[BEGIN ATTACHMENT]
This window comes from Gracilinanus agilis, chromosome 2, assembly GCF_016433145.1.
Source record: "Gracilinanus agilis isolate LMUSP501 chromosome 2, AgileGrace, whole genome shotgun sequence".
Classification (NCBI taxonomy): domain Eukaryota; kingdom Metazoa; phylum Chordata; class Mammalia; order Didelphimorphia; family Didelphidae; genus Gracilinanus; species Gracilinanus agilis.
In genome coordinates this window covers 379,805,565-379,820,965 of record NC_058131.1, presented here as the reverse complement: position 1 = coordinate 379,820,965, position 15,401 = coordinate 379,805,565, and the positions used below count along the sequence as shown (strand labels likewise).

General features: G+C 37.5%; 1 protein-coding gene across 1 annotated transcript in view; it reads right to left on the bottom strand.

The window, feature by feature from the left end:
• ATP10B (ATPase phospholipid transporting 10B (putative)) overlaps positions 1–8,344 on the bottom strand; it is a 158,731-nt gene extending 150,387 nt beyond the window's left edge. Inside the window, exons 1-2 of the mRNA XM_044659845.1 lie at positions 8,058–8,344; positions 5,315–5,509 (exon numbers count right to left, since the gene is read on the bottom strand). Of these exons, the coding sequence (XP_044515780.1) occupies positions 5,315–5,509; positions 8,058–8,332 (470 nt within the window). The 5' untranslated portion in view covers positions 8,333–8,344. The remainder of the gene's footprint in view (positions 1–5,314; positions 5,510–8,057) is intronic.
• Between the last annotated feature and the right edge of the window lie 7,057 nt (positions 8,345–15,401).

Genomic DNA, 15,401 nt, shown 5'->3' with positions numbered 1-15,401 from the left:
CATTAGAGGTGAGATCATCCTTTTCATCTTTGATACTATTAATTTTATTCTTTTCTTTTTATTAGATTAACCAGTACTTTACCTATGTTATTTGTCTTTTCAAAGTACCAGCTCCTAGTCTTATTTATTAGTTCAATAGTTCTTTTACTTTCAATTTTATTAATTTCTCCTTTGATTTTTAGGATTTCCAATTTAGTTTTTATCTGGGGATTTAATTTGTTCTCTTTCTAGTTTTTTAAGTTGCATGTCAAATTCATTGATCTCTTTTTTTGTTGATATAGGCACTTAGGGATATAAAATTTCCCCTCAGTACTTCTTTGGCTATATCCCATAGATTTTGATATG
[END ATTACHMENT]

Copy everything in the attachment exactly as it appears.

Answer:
This window comes from Gracilinanus agilis, chromosome 2, assembly GCF_016433145.1.
Source record: "Gracilinanus agilis isolate LMUSP501 chromosome 2, AgileGrace, whole genome shotgun sequence".
Classification (NCBI taxonomy): domain Eukaryota; kingdom Metazoa; phylum Chordata; class Mammalia; order Didelphimorphia; family Didelphidae; genus Gracilinanus; species Gracilinanus agilis.
In genome coordinates this window covers 379,805,565-379,820,965 of record NC_058131.1, presented here as the reverse complement: position 1 = coordinate 379,820,965, position 15,401 = coordinate 379,805,565, and the positions used below count along the sequence as shown (strand labels likewise).

General features: G+C 37.5%; 1 protein-coding gene across 1 annotated transcript in view; it reads right to left on the bottom strand.

The window, feature by feature from the left end:
• ATP10B (ATPase phospholipid transporting 10B (putative)) overlaps positions 1–8,344 on the bottom strand; it is a 158,731-nt gene extending 150,387 nt beyond the window's left edge. Inside the window, exons 1-2 of the mRNA XM_044659845.1 lie at positions 8,058–8,344; positions 5,315–5,509 (exon numbers count right to left, since the gene is read on the bottom strand). Of these exons, the coding sequence (XP_044515780.1) occupies positions 5,315–5,509; positions 8,058–8,332 (470 nt within the window). The 5' untranslated portion in view covers positions 8,333–8,344. The remainder of the gene's footprint in view (positions 1–5,314; positions 5,510–8,057) is intronic.
• Between the last annotated feature and the right edge of the window lie 7,057 nt (positions 8,345–15,401).

Genomic DNA, 15,401 nt, shown 5'->3' with positions numbered 1-15,401 from the left:
CATTAGAGGTGAGATCATCCTTTTCATCTTTGATACTATTAATTTTATTCTTTTCTTTTTATTAGATTAACCAGTACTTTACCTATGTTATTTGTCTTTTCAAAGTACCAGCTCCTAGTCTTATTTATTAGTTCAATAGTTCTTTTACTTTCAATTTTATTAATTTCTCCTTTGATTTTTAGGATTTCCAATTTAGTTTTTATCTGGGGATTTAATTTGTTCTCTTTCTAGTTTTTTAAGTTGCATGTCAAATTCATTGATCTCTTTTTTTGTTGATATAGGCACTTAGGGATATAAAATTTCCCCTCAGTACTTCTTTGGCTATATCCCATAGATTTTGATATG